With the progression of summer other species appear in sequence: stinging nettle, white dead-nettle, water avens, stitchwort and hedge woundwort. Black bryony, honeysuckle and woody nightshade are representative of the clambering and twining hedge plant community, while field margins can sometimes include species more usually associated with traditional meadows, the likes of yellow rattle, betony, bugle and meadow cranesbill; even the occasional orchid such as pyramidal, fragrant or early purple.
When associated with a drainage ditch a hedgerow becomes even more valuable as a wildlife habitat. King cups, water forget-me-not and monkey flower may be found in these wet areas, which additionally attract frogs, mayflies and other water-dependent invertebrates. If the hedge also includes mature trees then it’s all the better: a single venerable oak, for instance, may support as many as 300 or more individual organisms.
Traditionally it was the practice to ‘lay’ a hedge in order to strengthen it, but these days they are often ripped into submission by tractor-hauled flails, a practice frowned upon by country lovers. Regular and inappropriate pruning can prevent the setting of fruit and nuts with serious repercussions for breeding of certain species and reduced fodder for over-wintering birds.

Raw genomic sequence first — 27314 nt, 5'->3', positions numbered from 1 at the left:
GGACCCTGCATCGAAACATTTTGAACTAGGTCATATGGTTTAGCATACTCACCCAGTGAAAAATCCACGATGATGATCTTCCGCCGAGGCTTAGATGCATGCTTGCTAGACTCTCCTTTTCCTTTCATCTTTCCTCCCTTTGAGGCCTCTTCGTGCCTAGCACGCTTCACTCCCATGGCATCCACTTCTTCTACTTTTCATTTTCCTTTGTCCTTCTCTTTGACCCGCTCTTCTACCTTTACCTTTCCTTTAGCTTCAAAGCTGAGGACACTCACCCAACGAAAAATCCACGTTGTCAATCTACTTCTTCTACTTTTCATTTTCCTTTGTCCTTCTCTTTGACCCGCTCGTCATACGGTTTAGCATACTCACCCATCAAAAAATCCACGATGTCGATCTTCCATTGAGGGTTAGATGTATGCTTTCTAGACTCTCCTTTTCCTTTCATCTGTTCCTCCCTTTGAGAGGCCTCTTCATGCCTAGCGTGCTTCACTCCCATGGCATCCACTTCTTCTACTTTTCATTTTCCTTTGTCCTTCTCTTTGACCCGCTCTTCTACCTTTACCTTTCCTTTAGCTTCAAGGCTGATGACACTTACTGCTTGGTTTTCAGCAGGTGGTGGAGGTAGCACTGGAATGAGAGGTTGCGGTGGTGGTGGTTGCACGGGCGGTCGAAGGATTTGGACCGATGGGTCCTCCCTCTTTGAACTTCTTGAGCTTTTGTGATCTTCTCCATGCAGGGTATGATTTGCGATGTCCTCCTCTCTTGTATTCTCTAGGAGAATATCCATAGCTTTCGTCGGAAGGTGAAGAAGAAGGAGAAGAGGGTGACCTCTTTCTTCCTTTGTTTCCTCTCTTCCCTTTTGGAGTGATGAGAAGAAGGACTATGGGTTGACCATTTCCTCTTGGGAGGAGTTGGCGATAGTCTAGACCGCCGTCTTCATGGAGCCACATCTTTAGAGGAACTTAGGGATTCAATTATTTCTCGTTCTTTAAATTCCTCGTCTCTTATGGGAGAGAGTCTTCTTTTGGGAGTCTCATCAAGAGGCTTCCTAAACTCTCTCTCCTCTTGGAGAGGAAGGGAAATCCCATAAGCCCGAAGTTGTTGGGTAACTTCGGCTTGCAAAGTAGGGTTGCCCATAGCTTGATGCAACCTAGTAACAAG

Apart from the creation of larger agricultural units, the more usual hedge loss was traditionally from neglect. Thankfully this is being countered by changes in the way hedges are maintained, and through work by the CPRE and the HWT. Shelter provided by hedges during harsh winter months is especially important for small mammals like hedgehogs, so much so that open fields may be virtually absent of species; a dense and well-maintained hedgerow conversely will harbor significant numbers.